I recently purchased a used MacMini3,1 (Late 2009) with a 2.26 Intel Core 2 Duo processor, and 2 GB of memory. The seller shipped it to me with Snow Leopard installed, and it ran smooth and fast. I just upgraded it to Lion and it's very sluggish. Would adding more memory fix this, or possibly upgrading to Mountain Lion make the computer run better? I installed Yosemite and it was unusably slow. I realize the computer is old, but does anyone have a solution?
The 2GB RAM is the biggest bottleneck here, no matter what you use the Mac Mini for. No recent Mac has been shipped with less than 4GB installed. Although memory management has gotten much better from Mountain Lion > Mavericks > Yosemite, you need to increase the RAM to at least 4GB.
Secondarily, you may be able retrofit a SSD to replace the slow internal HD.
I and my staff upgraded >200 Mac Minis of this vintage from 2GB to 4GB a number of years ago, in anticipation of upgrading from Snow Leopard to Lion & then eventually Mountain Lion. It enabled us to push the use of these computers another 2 years or so.
(Disclaimer: We are institutionally satisfied, (and I am personally satisfied,) with both of these company's products, and have no vested or financial interest in either company.)
Opening up a Mac Mini for the first time can be a daunting operation. You're only going to want to do it once if you can help it, so plan ahead and upgrade everything at once.
Maximum RAM for that model is 8 Gb. Maximum hard drive space is a total of 2 Tb split between the two internal SATA buses (the one used by the stock hard drive, and the one used by the optical drive).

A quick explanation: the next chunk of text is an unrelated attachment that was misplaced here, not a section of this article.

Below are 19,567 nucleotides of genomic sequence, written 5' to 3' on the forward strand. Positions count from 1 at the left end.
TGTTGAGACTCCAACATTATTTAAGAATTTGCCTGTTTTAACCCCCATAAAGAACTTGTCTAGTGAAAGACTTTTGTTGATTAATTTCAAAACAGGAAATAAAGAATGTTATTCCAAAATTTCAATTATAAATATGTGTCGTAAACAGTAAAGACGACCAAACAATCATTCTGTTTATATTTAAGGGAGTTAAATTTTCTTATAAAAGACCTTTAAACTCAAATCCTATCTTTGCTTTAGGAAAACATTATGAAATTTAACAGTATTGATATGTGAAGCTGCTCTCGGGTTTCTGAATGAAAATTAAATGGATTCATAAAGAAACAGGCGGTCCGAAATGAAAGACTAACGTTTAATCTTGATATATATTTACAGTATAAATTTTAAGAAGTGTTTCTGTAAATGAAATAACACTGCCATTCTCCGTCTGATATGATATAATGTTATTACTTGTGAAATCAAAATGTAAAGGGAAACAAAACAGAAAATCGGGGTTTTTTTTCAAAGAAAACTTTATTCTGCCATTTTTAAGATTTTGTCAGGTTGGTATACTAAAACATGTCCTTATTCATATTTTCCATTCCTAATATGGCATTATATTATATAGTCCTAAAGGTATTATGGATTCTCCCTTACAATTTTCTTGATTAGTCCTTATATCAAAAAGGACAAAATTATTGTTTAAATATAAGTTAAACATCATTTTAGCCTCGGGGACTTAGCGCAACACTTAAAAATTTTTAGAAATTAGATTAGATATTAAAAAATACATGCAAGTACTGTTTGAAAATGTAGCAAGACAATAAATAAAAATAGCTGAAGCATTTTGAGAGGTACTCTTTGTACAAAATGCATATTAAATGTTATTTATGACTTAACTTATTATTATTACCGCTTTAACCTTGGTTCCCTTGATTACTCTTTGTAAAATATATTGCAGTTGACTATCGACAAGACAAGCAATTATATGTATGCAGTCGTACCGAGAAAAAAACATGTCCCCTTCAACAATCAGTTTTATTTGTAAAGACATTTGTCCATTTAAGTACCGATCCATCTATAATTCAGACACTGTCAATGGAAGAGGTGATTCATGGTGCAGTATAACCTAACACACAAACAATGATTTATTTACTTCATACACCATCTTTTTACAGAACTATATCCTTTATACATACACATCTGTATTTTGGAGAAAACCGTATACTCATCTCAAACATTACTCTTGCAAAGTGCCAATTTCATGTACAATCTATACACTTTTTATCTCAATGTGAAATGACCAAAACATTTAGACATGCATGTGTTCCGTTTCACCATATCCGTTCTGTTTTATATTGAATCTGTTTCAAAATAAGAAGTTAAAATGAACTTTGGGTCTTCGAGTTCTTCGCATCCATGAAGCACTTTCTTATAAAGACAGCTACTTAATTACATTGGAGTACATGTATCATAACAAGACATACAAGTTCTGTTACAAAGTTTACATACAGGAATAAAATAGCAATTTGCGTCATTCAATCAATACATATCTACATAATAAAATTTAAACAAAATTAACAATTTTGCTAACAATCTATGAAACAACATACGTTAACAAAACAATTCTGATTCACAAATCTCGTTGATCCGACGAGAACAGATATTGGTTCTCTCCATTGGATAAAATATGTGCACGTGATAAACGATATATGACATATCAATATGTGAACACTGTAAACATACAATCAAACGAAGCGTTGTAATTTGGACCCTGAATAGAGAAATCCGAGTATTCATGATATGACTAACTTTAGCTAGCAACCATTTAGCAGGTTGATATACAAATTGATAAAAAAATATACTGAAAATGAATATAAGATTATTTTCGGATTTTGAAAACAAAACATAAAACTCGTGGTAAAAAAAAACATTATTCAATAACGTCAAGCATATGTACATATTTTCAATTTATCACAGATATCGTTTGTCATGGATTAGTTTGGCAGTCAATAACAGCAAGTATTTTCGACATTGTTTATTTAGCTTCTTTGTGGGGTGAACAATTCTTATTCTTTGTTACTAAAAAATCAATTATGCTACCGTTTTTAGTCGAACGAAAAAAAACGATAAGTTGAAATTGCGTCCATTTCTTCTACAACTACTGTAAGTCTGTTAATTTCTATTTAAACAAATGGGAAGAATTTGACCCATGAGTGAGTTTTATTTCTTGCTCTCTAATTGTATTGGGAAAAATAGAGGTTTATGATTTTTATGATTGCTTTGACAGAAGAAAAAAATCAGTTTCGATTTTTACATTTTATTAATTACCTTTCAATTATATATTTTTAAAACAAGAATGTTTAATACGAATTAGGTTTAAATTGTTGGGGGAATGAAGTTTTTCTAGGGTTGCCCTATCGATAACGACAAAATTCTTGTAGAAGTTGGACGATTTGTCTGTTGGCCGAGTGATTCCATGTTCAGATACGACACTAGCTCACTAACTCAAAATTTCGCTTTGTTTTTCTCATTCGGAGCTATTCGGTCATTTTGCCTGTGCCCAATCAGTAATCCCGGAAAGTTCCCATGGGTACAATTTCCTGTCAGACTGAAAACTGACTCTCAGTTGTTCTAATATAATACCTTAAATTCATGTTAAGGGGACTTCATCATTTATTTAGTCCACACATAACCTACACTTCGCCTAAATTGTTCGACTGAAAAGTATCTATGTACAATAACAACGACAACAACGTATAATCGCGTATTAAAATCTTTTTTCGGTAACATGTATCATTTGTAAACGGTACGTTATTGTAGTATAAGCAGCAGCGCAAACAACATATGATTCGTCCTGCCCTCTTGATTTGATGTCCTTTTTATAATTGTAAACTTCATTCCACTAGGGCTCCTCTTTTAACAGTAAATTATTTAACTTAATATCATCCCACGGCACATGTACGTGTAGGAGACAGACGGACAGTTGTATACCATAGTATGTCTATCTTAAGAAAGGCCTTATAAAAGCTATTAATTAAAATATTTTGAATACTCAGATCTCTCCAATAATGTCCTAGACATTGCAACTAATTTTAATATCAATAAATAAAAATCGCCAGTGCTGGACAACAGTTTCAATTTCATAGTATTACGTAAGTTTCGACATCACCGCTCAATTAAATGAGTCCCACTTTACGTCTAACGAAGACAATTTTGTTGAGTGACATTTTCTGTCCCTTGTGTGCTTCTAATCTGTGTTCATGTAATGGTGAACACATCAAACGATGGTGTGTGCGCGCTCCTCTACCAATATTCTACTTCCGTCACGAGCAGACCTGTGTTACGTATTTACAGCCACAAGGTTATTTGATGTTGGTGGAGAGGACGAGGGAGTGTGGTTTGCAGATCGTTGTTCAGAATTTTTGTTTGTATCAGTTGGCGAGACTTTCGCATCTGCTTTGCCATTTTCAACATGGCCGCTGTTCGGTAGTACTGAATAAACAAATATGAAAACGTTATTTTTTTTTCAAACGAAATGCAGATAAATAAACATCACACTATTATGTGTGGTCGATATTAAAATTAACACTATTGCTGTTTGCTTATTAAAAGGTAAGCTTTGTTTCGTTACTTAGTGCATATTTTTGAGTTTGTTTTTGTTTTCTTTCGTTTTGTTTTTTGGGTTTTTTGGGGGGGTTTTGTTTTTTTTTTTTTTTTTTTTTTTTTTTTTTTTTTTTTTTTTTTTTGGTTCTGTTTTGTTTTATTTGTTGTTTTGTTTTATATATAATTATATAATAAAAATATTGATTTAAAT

I would recommend upgrading the RAM, replacing the hard drive with the largest SSD you can afford, and seriously considering replacing the optical drive with either another SSD or a second hard drive. You can always attach an external optical drive via USB or FireWire when you need it, and optical drives are so slow compared to hard drives that the bottleneck of the USB or FireWire interface won't make much difference (whereas you'll see significantly faster data transfer speeds reading or writing large files to and from a hard disk connected to the second internal SATA bus).
For example, depending on your particular use case, you might put the operating system and applications on a small SSD, and large files you're working on frequently on a larger mechanical hard drive, both inside the case, and connect an external optical drive as needed.
Edit: Other World Computing sells the brackets and cables needed to replace the internal optical drive with a second hard drive or SSD.
Two weeks ago I upgraded same machine albeit in a form of laptop — White Unibody Macbook with Nvidia 9400.
What I did was:
Added 8GB of memory. Buy two 4GB DDR3-1066 SODIMM sticks. System controller/firmware have problems with handling memory speed above that. You might look buying second hand or buying only one module of 1066MHz and another one can be 1333 since are they easier to find and usually cheaper. Having working 1066MHz stick present will command 1066Mhz for the second one. Many 1600MHz modules do not have predefined settings in its SPD chip for handling 1066MHz frequency but big names usually do. Look for Hynix, Samsung, Crucial and the likes. For 1066MHz module(s) recommendation going for big manufacturer still applies.
Replaced optical drive with so called Optibay. Here is how you do it for you Mac Mini. Optibay in this case is a name for a converter from miniSATA to SATA in form of optical drive) — eBay have plenty of them. Make sure it is 12.7mm SATA-SATA without handles i.e. not for Macbook. It will look like this
Installed cheapest big brand 128GB SSD into Optibay for system & apps and designated HDD as storage area for music, video and other data. I haven't seen need for bigger SSD you might think otherwise. Also HDD can be replaced with one up to 2TB if you need it.
Installed Yosemite. It is free and fast. Nvidia 9400 chip helps with flash and h.264 video decoding so I think this machine will last another maybe five years for moderately heavy use. Like no video editing (it is hard to predict technology though)
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protected by Community♦ Jun 27 '18 at 10:31
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